But how can I make the world a better place if I don’t say what is given to me to say? I firmly believe that God—and thus truth—is in the middle on almost every issue, both in politics and in the Church. (Almost.) Our world is painted in black and white—in “red” and “blue”— and maybe it is easier to give in. To choose a pigeonhole based on one issue, maybe two, and hitch a ride on the bandwagon. But God is not a Republican. And God is not a Democrat. I reject all attempts to classify the world—political, religious, or everyday—in either/or terms. I reclaim the middle ground. And beginning today, I’m going to take the risk, and say it out loud.

“I Hate Church”


The other day I was listening to my WLP showcase CD in the car (I promise, this is not as geeky as it sounds; I was trying to decide if our choir could handle one of the pieces for Christmas Eve) when Alex suddenly piped up from the back seat, “Hey, Mommy, this is the song we sang when we walked at church.”

It was Steve Janco’s “Draw Near,” and we did indeed sing it while “walking”—to Communion. I got the teensiest little shiver at this glimpse into my son’s head—a glimpse that reveals that despite the number of times we hear “I hate church!”, something he has experienced there actually made a connection. And that gives me hope.

Hope is something I need. Church is tough for kids—for adults, for that matter—and doubly so because it’s 100% aimed at adults. Our parish offers children’s liturgy, but not every week. The rationale is that we don’t want to create separate communities within the community. If the kids never attend church with the Big People, they will grow up disconnected from the larger community. Besides, the problem is larger than liturgy that goes over children’s heads.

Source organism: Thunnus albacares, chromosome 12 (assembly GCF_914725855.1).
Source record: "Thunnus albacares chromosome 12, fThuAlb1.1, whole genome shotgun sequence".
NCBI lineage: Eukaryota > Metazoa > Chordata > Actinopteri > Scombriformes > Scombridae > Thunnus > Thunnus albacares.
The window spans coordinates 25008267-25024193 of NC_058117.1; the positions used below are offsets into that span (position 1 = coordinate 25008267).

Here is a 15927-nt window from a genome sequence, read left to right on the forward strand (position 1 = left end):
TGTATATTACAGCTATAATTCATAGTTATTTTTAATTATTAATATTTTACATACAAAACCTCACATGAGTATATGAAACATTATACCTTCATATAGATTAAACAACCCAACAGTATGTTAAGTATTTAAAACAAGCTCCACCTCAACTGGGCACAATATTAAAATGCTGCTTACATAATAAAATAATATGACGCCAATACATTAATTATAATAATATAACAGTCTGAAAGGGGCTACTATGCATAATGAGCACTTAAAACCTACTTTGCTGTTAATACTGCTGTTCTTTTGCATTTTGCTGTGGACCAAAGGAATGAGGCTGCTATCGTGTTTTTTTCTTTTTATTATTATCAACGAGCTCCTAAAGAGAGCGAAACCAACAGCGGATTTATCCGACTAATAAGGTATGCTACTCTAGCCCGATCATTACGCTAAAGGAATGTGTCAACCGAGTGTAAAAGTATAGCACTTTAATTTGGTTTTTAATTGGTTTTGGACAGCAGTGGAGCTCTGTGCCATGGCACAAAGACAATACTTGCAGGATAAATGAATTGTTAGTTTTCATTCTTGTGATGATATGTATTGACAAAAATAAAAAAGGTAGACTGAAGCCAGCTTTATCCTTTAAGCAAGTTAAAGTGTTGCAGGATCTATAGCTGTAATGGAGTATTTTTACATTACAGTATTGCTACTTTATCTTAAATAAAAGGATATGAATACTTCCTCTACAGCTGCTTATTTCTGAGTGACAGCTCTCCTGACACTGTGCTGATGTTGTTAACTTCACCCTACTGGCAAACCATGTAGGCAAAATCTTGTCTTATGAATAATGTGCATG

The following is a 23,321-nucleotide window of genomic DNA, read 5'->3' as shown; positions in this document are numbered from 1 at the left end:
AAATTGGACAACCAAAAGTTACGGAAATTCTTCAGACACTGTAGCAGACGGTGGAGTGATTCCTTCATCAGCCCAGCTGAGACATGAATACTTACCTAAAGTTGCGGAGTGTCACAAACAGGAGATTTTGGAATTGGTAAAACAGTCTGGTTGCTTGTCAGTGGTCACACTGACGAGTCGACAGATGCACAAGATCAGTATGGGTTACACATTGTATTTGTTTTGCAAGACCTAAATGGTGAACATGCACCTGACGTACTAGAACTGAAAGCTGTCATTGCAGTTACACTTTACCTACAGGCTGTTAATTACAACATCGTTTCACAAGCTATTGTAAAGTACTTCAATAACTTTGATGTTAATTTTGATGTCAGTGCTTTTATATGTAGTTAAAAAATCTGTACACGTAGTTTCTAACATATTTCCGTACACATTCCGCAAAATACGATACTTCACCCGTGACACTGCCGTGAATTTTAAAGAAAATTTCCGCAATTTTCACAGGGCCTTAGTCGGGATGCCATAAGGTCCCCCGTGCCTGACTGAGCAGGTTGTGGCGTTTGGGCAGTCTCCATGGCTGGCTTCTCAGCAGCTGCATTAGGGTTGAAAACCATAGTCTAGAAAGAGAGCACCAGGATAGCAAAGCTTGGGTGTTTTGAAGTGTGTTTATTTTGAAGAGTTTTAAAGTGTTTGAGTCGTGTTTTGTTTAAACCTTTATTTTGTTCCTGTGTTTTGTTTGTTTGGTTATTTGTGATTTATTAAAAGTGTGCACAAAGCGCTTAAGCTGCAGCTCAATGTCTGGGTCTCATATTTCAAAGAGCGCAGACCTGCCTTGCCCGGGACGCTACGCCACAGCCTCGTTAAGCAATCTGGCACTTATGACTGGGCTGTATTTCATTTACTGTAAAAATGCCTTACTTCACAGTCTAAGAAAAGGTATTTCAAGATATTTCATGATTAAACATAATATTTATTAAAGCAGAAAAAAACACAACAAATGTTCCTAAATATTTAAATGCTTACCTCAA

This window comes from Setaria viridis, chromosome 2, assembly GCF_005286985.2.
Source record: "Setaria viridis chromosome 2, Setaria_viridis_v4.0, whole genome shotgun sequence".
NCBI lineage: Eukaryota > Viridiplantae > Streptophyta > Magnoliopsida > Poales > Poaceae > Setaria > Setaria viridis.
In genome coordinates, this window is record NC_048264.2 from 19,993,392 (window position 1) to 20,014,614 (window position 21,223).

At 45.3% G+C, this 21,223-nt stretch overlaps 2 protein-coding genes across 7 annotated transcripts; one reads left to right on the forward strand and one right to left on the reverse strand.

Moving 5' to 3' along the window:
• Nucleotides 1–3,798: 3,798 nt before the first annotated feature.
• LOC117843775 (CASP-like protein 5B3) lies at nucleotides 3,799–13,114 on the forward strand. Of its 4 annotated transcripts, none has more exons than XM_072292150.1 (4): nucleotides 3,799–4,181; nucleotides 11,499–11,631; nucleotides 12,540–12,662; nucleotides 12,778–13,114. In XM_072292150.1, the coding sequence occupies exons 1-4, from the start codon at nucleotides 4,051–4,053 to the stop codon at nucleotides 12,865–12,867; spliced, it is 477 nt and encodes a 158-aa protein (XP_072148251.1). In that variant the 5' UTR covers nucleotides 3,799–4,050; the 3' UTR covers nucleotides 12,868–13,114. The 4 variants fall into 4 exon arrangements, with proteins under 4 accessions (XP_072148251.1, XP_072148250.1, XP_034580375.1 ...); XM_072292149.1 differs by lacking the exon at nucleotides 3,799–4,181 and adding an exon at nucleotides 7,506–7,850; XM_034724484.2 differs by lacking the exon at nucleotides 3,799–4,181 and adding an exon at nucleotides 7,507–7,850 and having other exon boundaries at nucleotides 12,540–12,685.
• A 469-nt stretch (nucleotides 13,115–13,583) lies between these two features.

What is the problem? In short, the problem is that familiarity breeds contempt…and virtually everyone, even a liturgy geek, takes for granted what we do every week. Taken for granted, liturgy becomes something we do by rote, with our minds & hearts elsewhere. In place of ritual, we have repetition; in place of prayer, glib recitation that skips off the lips without ever penetrating the ear, much less the heart.

That’s the problem. The solution is twofold: good liturgy and an invested assembly.

Unfortunately, that’s easier said than done. Good liturgy requires a long-term view. You need priests who are committed to the process; you need skilled lay people with a gift for oratory and hospitality and reverence; you need money for trained musicians…and trained musicians frequently have no pastoral skills or sensitivity. (That may sound harsh, but I am a trained musician. Trust me, we’re a self-centered lot.) You need staff members and a music ministry and assembly members who have been catechized to participate, who don’t put the blinders on when we go outside their preferred musical style. You need people who are willing and able to read the documents thoughtfully, without imposing their own biases. The documents leave a lot of latitude, but some people run roughshod over them, as if latitude equals no rules at all. Others ignore what latitude is granted, on the misguided premise that everything about the Church was better a hundred, or two hundred, or a thousand years ago, and everything would revert to Ye Goode Olde Days if we just put things back the way they used to be.

I’m talking about Catholic worship specifically, but remove the documents and substitute pastors for priests, and the rest of it applies across the denominational board. I’ve been thinking about this a lot, and with great frustration, because my son “hates” church. I try not to attach too much importance to this, because he’s four. But I’m a liturgist at heart. I dream of having my whole family leading music together. Alex on drums. Christian on piano. Me singing and playing flute. Nicholas and Julianna singing, playing guitar, whatever it is they end up being good at.

So when I hear, “Church is BORING,” it hurts me…because Alex is right. It is boring. And it isn’t supposed to be. How do we bridge the gap between repetition and ritual? Between childhood and mature understanding? How do I keep “I hate church” from becoming a mantra that he rides right out of the Church?



The other night, Christian and I watched “Righteous Kill.” For those who aren’t familiar with it, the movie stars Robert DeNiro and Al Pacino as New York police officers tied up in catching a serial killer who knocks off Bad Guys who got away with their crimes. The movie starts with DeNiro, a jaded, volatile fallen-away Catholic, confessing to the murders. So you know right away that he’s not the real culprit, and you spend the whole movie speculating who is.